Perspectives

Returning to work

Deloitte Build Back Better series

Blog by Sharon Thorne, Deloitte Global Board Chair

Remote working has been a hot topic for a number of years, but the COVID-19 pandemic has forced many businesses to adopt this model without hesitation. In some sectors, this has been an easy process, with applications such as Skype, Microsoft Teams and Zoom enabling colleagues to converse and collaborate as if they were face-to-face. This new way of working has been accepted as the new normal for many workers, with a recent Deloitte survey finding that most staff in the City expect to work from home more frequently when the lockdown has ended. The majority cited “less time commuting” as a key reason for this, because it has freed up more time to spend with family, or on health and fitness regimes.

However, this view is not all-encompassing. People will have had different experiences during lockdown: cramped apartments, taking care of children and a general lack of human interaction could have huge implications on employees’ mental health. Work and home have become one and the same, meaning people may have found it difficult to switch off, resulting in increased stress levels and anxiety. In order to protect all our workers, there needs to be an availability of choices between working from home and returning to work.

Indeed, this is not an easy challenge as workplaces have become exposed to an entirely new element of risk – whilst wellbeing of staff should be a top priority for all, the threat of a deadly virus has elevated this to a whole new level. Concerns around social distancing are sector agnostic, with retailers, offices and construction sites having to adapt their space to allow for the two-metre rule. There is also the issue of personal protective equipment and ensuring that there are sufficient supplies for each employee for every day of the week. What’s more, there needs to be effective risk monitoring processes in place for the health and wellbeing of each employee – both at home and in the office.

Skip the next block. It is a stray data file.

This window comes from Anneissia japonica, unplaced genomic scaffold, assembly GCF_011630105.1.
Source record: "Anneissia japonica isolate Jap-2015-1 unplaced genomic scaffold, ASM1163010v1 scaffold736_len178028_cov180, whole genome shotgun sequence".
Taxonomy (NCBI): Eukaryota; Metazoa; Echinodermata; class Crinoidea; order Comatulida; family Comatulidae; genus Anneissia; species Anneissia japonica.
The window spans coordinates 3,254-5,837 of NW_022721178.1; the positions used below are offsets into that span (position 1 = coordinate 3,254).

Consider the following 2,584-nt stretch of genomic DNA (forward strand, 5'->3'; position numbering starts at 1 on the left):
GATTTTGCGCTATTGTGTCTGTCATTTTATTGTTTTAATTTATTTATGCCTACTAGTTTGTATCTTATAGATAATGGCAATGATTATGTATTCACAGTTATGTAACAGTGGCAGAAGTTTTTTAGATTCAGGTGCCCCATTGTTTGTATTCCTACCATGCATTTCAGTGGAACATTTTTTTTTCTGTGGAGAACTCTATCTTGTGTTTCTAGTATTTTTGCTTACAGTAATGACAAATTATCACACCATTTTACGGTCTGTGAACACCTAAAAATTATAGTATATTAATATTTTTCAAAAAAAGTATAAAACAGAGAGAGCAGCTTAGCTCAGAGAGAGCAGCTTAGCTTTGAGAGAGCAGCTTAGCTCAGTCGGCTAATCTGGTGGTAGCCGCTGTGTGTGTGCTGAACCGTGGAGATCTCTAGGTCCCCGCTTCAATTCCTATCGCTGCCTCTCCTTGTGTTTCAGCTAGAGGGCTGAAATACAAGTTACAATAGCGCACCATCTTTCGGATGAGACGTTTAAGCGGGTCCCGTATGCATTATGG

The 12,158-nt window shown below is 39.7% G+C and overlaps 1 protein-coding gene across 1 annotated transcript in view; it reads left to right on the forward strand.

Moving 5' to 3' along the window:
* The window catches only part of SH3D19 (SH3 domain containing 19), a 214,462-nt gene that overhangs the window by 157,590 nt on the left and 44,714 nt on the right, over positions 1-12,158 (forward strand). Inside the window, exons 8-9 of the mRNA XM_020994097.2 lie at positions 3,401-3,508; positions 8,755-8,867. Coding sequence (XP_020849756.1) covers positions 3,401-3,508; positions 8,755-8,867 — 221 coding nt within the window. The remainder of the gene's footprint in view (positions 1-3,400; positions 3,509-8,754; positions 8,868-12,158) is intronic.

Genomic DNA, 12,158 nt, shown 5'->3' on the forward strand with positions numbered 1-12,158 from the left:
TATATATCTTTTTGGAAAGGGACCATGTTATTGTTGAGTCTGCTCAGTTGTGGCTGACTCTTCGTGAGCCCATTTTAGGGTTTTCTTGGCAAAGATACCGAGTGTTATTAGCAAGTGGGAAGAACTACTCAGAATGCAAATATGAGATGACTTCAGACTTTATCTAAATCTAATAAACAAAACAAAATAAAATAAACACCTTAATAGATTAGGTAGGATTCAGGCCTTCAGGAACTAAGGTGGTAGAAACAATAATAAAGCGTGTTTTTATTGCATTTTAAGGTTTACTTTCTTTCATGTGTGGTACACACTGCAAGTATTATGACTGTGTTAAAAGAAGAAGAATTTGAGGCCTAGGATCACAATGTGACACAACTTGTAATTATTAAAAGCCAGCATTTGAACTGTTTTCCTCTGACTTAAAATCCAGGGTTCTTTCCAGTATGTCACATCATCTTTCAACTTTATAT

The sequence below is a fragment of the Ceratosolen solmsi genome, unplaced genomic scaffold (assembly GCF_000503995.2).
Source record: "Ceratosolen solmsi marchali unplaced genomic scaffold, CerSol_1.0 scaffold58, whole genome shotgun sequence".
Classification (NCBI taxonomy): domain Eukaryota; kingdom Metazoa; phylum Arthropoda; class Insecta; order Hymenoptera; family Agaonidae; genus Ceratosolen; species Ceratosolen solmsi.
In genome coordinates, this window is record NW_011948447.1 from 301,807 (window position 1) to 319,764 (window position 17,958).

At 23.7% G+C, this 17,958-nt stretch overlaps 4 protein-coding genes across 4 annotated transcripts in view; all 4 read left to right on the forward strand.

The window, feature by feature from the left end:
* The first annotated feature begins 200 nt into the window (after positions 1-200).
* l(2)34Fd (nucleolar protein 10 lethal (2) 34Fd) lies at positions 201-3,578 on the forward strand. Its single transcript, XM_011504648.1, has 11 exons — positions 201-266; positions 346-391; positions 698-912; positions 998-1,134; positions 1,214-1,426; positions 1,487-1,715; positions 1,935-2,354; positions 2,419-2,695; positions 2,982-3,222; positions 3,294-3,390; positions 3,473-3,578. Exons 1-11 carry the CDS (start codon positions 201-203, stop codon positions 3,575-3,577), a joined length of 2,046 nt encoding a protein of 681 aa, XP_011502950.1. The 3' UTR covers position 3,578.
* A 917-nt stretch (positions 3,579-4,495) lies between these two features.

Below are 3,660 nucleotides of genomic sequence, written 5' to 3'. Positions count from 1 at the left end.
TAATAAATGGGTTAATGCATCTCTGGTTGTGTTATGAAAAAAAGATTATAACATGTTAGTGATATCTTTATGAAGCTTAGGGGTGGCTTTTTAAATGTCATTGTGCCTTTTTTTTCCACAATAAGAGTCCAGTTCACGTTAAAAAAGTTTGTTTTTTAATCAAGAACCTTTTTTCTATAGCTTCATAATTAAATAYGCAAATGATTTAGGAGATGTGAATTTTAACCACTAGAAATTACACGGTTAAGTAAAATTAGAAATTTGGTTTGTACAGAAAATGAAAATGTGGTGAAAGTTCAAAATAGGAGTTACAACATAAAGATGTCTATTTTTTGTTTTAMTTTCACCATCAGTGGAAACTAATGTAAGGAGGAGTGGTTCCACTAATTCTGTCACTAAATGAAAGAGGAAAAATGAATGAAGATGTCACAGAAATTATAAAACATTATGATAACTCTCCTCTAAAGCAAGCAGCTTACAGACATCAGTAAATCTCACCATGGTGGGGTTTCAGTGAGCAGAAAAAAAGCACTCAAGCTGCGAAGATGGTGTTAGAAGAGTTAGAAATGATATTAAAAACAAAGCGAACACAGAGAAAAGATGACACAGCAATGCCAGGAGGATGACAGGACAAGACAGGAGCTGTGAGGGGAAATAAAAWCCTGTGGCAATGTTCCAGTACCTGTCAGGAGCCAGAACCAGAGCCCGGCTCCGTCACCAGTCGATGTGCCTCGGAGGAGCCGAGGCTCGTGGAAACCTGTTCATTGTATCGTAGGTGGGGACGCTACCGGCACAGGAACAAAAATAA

We can take inspiration from our other offices around the world. In Sydney, ‘COVID Captains’ have been appointed to ensure national safety measures are adhered to. Singapore has implemented a contact tracing app called SafeEntry, which provides information to help infected individuals stay away from the office to mitigate the risk of exposure, as well as compulsory temperature checks at front of house to ensure that staff feel safe at work. Manchester, as with many cities, will have to continue to adapt to ensure all of the necessary measures are in place.

As well as our workplaces, the city itself will also require a transformation similar to other global metropolitan areas. Barcelona, for example, is now very much open for business, and the authorities have outlined 21km of new bike corridors to replace traffic lanes. The city has also created safe routes at least four metres wide for pedestrians, which has resulted in an extra 20.3km of space. Amsterdam has limited motor traffic and reduced speed limits from 50km to 30km per hour, enabling safer roads for pedestrians and cyclists.

Manchester has the opportunity to be the UK’s trailblazer for safer commuting and workplaces, but we must act quickly. The initial focus was to respond to challenges presented by COVID-19, which encouraged working from home wherever possible. We are now in the recovery stage, and we must face the reality that many people will need to return to the workplace and businesses must pick up. If we are to build back better, our city must adapt and evolve, and I am calling on business leaders and those in government to initiate and implement the response.

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